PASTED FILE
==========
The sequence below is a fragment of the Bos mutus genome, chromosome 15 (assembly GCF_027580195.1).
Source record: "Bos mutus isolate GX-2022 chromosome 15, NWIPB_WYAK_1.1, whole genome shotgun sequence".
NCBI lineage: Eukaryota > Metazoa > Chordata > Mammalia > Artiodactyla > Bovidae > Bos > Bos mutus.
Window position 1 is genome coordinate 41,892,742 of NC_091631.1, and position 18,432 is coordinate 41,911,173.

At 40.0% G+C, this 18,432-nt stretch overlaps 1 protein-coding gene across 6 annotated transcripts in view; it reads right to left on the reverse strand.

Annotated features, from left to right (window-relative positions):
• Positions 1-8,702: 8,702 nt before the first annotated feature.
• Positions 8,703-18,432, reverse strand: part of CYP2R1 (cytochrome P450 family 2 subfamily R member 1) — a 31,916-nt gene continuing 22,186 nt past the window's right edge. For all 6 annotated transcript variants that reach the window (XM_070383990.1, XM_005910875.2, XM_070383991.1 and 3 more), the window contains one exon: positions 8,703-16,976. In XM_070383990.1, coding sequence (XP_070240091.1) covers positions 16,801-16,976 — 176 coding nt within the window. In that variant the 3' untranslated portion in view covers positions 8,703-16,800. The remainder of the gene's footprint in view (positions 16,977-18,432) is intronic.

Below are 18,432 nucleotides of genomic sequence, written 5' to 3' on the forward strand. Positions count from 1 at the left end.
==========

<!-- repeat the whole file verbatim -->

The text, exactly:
The sequence below is a fragment of the Bos mutus genome, chromosome 15 (assembly GCF_027580195.1).
Source record: "Bos mutus isolate GX-2022 chromosome 15, NWIPB_WYAK_1.1, whole genome shotgun sequence".
NCBI lineage: Eukaryota > Metazoa > Chordata > Mammalia > Artiodactyla > Bovidae > Bos > Bos mutus.
Window position 1 is genome coordinate 41,892,742 of NC_091631.1, and position 18,432 is coordinate 41,911,173.

At 40.0% G+C, this 18,432-nt stretch overlaps 1 protein-coding gene across 6 annotated transcripts in view; it reads right to left on the reverse strand.

Annotated features, from left to right (window-relative positions):
• Positions 1-8,702: 8,702 nt before the first annotated feature.
• Positions 8,703-18,432, reverse strand: part of CYP2R1 (cytochrome P450 family 2 subfamily R member 1) — a 31,916-nt gene continuing 22,186 nt past the window's right edge. For all 6 annotated transcript variants that reach the window (XM_070383990.1, XM_005910875.2, XM_070383991.1 and 3 more), the window contains one exon: positions 8,703-16,976. In XM_070383990.1, coding sequence (XP_070240091.1) covers positions 16,801-16,976 — 176 coding nt within the window. In that variant the 3' untranslated portion in view covers positions 8,703-16,800. The remainder of the gene's footprint in view (positions 16,977-18,432) is intronic.

Below are 18,432 nucleotides of genomic sequence, written 5' to 3' on the forward strand. Positions count from 1 at the left end.